Gender and Sexuality
Written by: Nancy Khalek
Many have sought to reinterpret both the scripture of Islam and its legal tradition from a perspective that may be more comfortable from the sensibility of the modern reader. Amina Wadud has produced a landmark work called Qur'an and Woman: Rereading the Sacred Text from a Woman's Perspective in which she reinterpreted many verses pertaining to women. The same scholar was the first woman to lead congregational prayer in the United States. This event was attended with much controversy, and is still considered unacceptable by the majority of Sunni Muslims in the United States.
Geographic and cultural diversity, however, make it important to put these kinds of controversies into context. In a country like Indonesia, for example, women have been delivering the traditional Friday sermon for many years. It is often noted that on the pilgrimage to Mecca, men and women are not separate in the prayer space surrounding the holy shrine, a circular enclosure in which gender segregation is impossible.
When it comes to sexuality in the modern period, these questions become even more fraught with controversy. As with other Abrahamic creeds, homosexuality as a practice is technically prohibited in Islam. From the perspective of Islamic law there is no such thing as a gendered lifestyle per se. What is prohibited or permitted is a particular type of action. Therefore, according to the vast majority of Muslim scholars, the practice of homosexuality in the form of particular acts is the issue at stake. This is perhaps a less complicated view of gender than that to which many modern thinkers may be accustomed. We tend to think of gender as an essential aspect of identity, as something that is greater than the sum of its parts. From the perspective of Islamic law, however, this kind of definition does not correspond exactly to an understanding of what a person is permitted to do or not to do. As a result, this kind of disconnect between the Islamic perspective in contemporary issues of gender and sexuality has in fact led to a broad range of views.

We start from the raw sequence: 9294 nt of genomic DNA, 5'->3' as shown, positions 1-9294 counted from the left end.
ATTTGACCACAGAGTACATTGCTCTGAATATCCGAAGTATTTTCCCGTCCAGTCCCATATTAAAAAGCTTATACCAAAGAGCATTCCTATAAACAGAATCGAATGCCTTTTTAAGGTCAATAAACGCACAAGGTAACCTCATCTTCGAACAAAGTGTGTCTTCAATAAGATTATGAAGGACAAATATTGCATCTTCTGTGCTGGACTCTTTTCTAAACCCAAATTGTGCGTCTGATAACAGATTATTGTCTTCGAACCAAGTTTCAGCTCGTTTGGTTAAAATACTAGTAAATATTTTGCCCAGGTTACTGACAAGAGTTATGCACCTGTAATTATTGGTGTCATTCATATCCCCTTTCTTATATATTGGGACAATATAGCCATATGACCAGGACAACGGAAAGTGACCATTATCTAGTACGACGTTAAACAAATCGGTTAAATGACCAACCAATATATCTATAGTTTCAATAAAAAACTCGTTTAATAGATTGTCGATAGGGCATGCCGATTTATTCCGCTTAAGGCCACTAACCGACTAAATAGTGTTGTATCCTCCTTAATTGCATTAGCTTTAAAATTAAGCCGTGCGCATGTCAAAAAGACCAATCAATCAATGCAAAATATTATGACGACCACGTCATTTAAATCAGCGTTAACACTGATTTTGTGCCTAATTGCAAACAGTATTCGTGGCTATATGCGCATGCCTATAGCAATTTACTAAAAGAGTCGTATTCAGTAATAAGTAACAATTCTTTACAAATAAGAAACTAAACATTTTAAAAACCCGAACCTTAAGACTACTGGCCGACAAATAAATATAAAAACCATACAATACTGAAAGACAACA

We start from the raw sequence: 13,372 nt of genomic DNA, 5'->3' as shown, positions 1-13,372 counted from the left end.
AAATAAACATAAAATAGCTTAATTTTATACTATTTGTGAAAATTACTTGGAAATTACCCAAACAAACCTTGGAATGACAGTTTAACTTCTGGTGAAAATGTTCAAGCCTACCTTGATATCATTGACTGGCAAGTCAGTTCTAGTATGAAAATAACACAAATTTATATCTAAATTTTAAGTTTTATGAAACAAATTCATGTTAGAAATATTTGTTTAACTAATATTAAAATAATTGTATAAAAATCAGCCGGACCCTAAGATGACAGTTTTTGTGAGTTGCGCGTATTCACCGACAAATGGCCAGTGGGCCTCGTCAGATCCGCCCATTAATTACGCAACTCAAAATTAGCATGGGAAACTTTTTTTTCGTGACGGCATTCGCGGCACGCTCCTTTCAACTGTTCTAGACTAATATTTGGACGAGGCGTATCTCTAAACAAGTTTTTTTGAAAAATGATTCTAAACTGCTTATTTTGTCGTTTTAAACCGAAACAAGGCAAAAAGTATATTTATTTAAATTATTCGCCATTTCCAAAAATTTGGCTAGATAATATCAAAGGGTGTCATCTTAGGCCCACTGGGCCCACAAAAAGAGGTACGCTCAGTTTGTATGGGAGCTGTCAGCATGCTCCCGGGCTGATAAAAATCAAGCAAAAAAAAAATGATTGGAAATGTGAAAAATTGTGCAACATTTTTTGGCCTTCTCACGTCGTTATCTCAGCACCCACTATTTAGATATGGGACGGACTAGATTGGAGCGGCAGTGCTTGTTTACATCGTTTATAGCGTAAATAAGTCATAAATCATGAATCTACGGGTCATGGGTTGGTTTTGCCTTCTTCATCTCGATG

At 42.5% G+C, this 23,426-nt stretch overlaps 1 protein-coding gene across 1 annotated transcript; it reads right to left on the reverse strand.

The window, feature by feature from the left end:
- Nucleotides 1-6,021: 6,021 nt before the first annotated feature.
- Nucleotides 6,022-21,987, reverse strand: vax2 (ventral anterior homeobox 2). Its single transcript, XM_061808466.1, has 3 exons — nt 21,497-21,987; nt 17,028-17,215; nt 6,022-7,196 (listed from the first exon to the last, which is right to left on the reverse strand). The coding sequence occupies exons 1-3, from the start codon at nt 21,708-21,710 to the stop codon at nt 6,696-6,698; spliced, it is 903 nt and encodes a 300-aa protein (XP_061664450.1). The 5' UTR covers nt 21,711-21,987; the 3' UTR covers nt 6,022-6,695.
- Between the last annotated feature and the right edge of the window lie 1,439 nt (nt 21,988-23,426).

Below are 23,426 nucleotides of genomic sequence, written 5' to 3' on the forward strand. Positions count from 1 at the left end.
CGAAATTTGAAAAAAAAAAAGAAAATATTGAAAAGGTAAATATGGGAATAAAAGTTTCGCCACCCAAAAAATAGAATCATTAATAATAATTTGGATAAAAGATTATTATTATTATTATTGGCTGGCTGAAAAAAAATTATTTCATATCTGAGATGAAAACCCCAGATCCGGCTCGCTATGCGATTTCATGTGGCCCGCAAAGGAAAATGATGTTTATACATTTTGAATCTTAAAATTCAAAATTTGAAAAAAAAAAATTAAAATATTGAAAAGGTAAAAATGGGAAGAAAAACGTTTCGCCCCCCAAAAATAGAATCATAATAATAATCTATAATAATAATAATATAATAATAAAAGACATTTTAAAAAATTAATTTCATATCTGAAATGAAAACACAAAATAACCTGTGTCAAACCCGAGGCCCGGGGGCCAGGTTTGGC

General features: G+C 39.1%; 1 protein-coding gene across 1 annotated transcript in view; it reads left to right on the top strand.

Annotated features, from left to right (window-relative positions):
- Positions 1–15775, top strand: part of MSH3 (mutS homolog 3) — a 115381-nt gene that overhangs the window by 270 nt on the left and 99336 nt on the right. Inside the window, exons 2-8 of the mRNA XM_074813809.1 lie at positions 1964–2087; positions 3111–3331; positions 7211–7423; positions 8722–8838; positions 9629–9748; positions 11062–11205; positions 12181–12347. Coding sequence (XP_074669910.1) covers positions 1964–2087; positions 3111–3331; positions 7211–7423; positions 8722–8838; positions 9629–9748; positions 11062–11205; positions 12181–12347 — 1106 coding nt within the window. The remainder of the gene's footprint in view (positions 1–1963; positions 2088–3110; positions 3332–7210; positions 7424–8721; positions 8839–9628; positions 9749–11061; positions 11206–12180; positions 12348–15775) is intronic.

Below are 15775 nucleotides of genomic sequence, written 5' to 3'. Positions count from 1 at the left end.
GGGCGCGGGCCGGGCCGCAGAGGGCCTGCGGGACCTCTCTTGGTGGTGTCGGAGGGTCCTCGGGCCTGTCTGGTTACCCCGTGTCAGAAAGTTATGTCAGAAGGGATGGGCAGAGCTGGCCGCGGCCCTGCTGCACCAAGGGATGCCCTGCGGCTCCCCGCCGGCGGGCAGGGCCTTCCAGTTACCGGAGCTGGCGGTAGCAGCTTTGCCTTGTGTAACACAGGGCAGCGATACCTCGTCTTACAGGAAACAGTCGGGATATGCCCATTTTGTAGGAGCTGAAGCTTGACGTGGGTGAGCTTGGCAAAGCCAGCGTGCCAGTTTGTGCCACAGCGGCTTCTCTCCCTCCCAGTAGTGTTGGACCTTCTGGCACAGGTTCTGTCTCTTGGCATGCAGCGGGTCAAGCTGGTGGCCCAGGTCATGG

The Progressive Muslim Network, a group founded several years ago, espoused an all-inclusive view and did not discriminate on the basis of sexual orientation. Its members cited precedent from within Islamic tradition regarding tolerance, as well as Islamic law's rather difficult evidentiary rules for the prosecution of homosexuality. According to standards of Islamic law, it is practically impossible to fulfill evidentiary requirements for prosecuting sexual crimes of any nature, homosexual or heterosexual. In the modern period, this has been taken to signal a lack of interest in the regulation of personal behaviors, although this is an extremely specific and modern reading of the sources and the issue.
For many reasons it is probably impossible to separate contemporary Islamic thought from rather controversial issues surrounding gender and sexuality. One should hesitate to be either too apologetic on behalf of Islam, or too polemical. On the other hand, it is worth noting that the enormous diversity within the Sunni community - geographically, culturally, and ethically - also makes it impossible to generalize too much about gender norms within Sunni Islam.
Unfortunately, the dominant image in the West regarding Islam, especially when it comes to gender and sexuality, is that of the most restrictive aspects of life in the Arab world. This is unfortunate because not only is the Arab world a minority of the Islamic world, but Saudi Arabia, perhaps the most restrictive of the Arab states when it comes to women, dominates even within that small subsection of Sunni Islam. By taking a broader view, we may appreciate the more varied approaches to issues of gender, marriage, sexuality, and the relationship between the sexes that is manifest within Islam as a whole and Sunni Islam in particular.
1. Why are gender issues still controversial within Islamic society?
2. Why does Leila Ahmed argue women had more rights in the time of Muhammad than in contemporary society?
3. How does location affect gender status? Provide specific examples.
4. How is homosexuality viewed within Islam?
5. Where does the West typically create its views of Islamic gender roles? Why is this restrictive?